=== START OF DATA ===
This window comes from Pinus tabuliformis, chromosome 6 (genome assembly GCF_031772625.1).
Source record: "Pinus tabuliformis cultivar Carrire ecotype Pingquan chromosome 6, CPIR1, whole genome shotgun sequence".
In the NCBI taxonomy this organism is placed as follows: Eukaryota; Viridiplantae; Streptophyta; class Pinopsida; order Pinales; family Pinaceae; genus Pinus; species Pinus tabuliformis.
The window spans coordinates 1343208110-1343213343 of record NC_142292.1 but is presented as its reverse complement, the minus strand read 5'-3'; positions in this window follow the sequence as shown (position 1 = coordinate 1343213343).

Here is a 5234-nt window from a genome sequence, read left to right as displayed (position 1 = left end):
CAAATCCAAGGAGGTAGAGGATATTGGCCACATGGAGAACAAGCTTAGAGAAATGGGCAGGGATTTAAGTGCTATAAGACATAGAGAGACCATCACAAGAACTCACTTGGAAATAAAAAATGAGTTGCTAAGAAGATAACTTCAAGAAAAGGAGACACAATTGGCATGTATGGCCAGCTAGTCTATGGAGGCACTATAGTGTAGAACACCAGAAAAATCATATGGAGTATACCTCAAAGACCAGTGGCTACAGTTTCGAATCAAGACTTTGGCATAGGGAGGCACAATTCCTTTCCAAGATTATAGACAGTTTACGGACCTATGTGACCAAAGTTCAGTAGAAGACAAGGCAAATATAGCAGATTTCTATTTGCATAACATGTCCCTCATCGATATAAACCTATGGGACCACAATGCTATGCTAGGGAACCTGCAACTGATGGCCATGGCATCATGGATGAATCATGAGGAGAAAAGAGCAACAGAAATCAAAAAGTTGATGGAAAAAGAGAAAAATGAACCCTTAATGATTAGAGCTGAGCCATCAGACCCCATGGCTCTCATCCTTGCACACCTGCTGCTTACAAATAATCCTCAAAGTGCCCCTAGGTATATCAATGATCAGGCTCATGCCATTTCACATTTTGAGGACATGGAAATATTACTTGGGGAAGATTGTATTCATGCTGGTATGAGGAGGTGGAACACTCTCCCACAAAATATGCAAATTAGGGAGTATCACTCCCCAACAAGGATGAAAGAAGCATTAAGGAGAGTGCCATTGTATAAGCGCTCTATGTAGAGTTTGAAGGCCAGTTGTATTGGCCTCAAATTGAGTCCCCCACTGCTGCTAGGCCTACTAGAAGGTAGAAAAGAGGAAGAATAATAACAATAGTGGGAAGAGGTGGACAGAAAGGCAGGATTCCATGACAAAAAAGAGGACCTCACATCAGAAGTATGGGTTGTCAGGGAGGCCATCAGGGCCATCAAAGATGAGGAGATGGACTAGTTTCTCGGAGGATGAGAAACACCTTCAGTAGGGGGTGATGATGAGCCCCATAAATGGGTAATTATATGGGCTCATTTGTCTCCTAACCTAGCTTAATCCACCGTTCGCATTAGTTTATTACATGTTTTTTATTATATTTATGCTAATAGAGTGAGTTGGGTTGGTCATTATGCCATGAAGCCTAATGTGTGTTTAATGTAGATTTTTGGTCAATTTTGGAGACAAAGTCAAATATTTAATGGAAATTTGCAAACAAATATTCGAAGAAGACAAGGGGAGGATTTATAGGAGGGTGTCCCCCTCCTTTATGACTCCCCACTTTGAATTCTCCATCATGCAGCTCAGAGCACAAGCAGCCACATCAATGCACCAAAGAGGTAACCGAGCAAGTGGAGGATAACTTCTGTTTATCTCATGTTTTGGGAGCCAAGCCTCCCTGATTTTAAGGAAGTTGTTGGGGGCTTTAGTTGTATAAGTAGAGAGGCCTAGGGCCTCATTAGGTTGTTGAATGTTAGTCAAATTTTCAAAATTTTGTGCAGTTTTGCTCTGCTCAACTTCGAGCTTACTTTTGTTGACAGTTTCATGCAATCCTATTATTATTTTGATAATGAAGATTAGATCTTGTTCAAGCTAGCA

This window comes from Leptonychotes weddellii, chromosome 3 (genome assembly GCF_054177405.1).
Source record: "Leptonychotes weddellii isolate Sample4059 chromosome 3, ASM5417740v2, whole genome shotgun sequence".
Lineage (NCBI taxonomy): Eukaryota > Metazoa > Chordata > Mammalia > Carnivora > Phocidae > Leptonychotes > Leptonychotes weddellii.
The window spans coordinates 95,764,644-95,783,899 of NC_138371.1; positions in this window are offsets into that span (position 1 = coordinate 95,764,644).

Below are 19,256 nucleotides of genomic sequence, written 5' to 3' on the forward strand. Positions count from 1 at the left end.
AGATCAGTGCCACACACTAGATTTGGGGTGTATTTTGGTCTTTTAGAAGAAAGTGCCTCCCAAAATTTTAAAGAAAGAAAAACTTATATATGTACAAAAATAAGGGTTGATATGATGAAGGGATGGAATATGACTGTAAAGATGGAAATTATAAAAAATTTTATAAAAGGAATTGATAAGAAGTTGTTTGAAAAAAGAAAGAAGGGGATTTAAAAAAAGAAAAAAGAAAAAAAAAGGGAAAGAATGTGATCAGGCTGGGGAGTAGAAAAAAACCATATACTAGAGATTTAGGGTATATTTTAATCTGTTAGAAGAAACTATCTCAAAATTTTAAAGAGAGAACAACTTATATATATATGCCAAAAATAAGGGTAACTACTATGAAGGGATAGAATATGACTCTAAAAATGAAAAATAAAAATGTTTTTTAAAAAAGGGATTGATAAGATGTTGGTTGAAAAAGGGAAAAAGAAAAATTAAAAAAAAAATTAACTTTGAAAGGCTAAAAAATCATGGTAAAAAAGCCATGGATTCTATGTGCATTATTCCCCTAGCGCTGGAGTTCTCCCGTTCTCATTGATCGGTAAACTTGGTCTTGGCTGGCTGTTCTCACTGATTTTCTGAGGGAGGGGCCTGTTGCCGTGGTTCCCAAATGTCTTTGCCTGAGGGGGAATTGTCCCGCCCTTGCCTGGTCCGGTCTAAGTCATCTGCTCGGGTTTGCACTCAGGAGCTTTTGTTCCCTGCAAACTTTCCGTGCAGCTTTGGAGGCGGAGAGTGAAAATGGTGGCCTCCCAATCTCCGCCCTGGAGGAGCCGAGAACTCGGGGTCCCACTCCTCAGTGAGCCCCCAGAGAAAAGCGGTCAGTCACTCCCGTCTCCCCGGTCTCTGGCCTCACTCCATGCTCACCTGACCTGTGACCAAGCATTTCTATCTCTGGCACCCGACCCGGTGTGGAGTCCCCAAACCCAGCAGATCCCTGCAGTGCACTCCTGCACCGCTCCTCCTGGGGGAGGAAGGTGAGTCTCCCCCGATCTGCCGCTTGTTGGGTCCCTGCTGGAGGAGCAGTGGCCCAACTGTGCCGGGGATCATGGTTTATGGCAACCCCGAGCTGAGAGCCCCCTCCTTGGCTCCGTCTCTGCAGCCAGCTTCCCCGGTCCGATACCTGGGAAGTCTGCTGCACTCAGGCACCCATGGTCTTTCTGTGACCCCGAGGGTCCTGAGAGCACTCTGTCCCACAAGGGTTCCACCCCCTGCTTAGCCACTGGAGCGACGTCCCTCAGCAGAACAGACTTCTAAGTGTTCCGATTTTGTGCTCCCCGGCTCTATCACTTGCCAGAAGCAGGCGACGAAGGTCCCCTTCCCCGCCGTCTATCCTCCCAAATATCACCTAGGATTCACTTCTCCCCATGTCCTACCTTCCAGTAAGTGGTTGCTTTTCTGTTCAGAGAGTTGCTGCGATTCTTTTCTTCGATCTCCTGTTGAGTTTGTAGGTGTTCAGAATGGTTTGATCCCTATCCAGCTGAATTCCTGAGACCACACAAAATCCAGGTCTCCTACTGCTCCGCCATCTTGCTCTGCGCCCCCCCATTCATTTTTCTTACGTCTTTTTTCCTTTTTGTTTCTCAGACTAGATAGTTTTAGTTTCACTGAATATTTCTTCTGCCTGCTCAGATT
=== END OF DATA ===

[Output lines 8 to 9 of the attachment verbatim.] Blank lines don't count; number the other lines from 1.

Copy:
Source record: "Leptonychotes weddellii isolate Sample4059 chromosome 3, ASM5417740v2, whole genome shotgun sequence".
Lineage (NCBI taxonomy): Eukaryota > Metazoa > Chordata > Mammalia > Carnivora > Phocidae > Leptonychotes > Leptonychotes weddellii.